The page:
Big 4 Bridge lighting competition offends hometown UofL fans

A fundraising event in Louisville is designed to fail, destined to thud like a lead balloon with University of Louisville fans.

Some people with too much time on their hands at the Waterfront Park decided to pit the UofL against the University of Kentucky in a bridge-lighting competition in UofL’s home town.

A bull-in-a-china-shop kind of terrible idea, a concept sure to offend every UofL fan in the city — the potential of lighting a major attraction in honor of a hated rival on a major local landmark. Some PR novice obviously at work, embarrassing UofL fans with the very idea.

The winning side having its colors light up the Big 4 Bridge before the rivalry basketball game on Wednesday. An in-your-face kind of slight which will ensure that the losers have negative vibes for the local attraction.

No doubt David Karem, the president of the Waterfront Development Corporation and a UofL Law School grad, was out of the office, out of town, or out of his mind when the concept was approved. We’re pretty sure the majority of funds for the waterfront park have come from Louisvillians and local companies. 

This is one observer who would not even consider making a contribution to the project.  And we doubt that more than a handful of other UofL fans will get involved in the project. As of 10 a.m. on Friday, UK fans had donated $434 as opposed to $134 for UofL fans.

Not surprising that Louisville fans are not getting involved. They shouldn’t have to even consider it. Few UofL fans will support it.

This is one event that the Kentucky Sports Radio web site is sure to get behind because it provides UK fans with an opportunity to insult UofL fans in their own hometown. They will give big. 

That we can understand. What’s impossible to comprehend, however, is why the Waterfront Development Corporation would prostitute itself raising funds at the risk of embarrassing the primary base of support for the Big 4 Bridge. 

Jurich still prefers an on-campus basketball arena for Louisville basketball

Would anyone be surprised if Tom Jurich has not already commissioned artistic renderings of a new basketball arena for Belknap Campus in case the University of Louisville agreement with KFC Yum! Center were to fall through.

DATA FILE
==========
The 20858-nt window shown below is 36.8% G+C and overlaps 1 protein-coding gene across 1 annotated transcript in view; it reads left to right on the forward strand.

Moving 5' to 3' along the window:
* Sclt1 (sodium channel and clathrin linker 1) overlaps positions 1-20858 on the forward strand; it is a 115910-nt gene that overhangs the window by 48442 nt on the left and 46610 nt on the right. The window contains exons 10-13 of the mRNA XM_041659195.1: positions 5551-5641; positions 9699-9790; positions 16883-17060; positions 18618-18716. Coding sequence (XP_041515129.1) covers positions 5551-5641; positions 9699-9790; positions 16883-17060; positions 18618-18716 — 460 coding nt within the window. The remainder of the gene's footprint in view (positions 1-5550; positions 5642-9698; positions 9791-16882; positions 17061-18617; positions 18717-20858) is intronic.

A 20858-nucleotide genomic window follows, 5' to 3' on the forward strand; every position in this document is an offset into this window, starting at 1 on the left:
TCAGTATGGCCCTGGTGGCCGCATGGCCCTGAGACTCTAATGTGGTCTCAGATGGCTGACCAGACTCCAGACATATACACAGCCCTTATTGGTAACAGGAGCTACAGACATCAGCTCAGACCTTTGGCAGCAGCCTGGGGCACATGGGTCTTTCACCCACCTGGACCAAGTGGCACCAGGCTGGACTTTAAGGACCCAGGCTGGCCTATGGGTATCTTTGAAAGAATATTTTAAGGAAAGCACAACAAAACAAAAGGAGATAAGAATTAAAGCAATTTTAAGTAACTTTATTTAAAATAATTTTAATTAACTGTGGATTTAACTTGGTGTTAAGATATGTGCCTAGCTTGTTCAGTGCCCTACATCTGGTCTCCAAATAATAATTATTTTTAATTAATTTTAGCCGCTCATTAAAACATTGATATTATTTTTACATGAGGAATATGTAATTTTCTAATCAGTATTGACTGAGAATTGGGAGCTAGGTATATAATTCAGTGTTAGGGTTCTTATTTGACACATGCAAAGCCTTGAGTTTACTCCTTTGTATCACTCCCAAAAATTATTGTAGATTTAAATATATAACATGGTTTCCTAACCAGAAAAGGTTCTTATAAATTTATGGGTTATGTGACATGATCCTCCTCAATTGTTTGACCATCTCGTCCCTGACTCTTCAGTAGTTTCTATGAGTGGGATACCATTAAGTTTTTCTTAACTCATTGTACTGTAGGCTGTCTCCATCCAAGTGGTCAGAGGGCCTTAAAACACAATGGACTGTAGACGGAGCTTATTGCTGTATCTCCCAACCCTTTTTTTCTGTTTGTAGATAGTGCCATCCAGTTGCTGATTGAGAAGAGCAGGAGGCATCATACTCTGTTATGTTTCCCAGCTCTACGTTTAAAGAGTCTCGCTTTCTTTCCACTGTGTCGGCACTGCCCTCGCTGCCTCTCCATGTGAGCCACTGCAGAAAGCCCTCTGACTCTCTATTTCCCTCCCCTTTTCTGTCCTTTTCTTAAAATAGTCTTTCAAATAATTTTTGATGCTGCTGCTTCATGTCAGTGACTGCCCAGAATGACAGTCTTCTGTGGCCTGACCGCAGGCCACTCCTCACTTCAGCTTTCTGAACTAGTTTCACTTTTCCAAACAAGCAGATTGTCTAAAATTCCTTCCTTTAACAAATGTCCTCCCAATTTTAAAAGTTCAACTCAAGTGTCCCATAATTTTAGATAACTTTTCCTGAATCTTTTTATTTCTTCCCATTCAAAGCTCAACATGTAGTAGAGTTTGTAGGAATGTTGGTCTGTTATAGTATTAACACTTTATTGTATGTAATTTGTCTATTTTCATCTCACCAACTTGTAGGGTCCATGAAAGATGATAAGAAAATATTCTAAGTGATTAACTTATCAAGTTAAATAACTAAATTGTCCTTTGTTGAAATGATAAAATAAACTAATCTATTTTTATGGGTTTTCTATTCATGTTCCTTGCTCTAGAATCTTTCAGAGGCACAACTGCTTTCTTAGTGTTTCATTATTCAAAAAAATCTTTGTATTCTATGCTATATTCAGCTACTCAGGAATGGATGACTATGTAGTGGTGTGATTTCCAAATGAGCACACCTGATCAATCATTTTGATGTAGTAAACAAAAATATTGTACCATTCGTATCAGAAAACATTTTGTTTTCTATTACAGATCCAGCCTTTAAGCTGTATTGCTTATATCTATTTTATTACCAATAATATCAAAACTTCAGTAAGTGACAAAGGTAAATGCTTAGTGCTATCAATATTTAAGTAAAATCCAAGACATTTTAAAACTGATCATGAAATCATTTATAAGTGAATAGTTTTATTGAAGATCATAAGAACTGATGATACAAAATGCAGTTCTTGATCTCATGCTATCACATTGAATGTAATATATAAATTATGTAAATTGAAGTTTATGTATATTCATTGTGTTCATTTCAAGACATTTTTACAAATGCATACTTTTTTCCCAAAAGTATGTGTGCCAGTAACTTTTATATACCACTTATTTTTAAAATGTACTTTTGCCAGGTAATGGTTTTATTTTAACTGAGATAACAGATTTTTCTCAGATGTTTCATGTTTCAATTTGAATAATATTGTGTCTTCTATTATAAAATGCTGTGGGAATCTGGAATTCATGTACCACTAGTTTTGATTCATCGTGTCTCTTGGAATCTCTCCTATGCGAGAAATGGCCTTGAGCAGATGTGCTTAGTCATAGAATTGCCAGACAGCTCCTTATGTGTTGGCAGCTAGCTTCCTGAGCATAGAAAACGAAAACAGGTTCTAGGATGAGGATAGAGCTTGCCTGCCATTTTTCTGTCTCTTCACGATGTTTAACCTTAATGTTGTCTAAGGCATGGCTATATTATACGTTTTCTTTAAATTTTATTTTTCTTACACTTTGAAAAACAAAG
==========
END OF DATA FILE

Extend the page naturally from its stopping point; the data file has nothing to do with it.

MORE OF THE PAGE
The rendering would be of a first class, state-of-the-art arena, of course, with all the “wow factors” that Jurich insists on when considering any new facility. My guess is that the new campus arena includes approximately 19,200 seats and will fit comfortably on the 13.5-acre site previously occupied by the silos.

UofL already owns the land and an arena at that location would be much easier and affordable to construct than downtown. Plenty of room on the site, too, for a hotel and conference center, including all the parking spaces needed for all the new facilities. 

The site would be convenient for the men’s and women’s basketball teams, just minutes from the practice facilities and the dormitories. Great for the volleyball team, too, as well as for other indoor sports.

 Jurich is not in any rush to abandon the KFC Yum! Center where UofL men’s and women’s teams have competed since 2010. But he is tired of hearing some city officials blaming UofL for financial problems with the the arena.

He addressed the issue recently during a meeting of the Central Cardinal Club at the PNC Club at Papa John’s Cardinal Stadium.

“We have exceeded by many, many steps everything the city has asked of us,” said Jurich. “We brought more events in there, we raised our prices, we’ve given them much more revenue than they could have dreamed, and we’re still the bad guys.”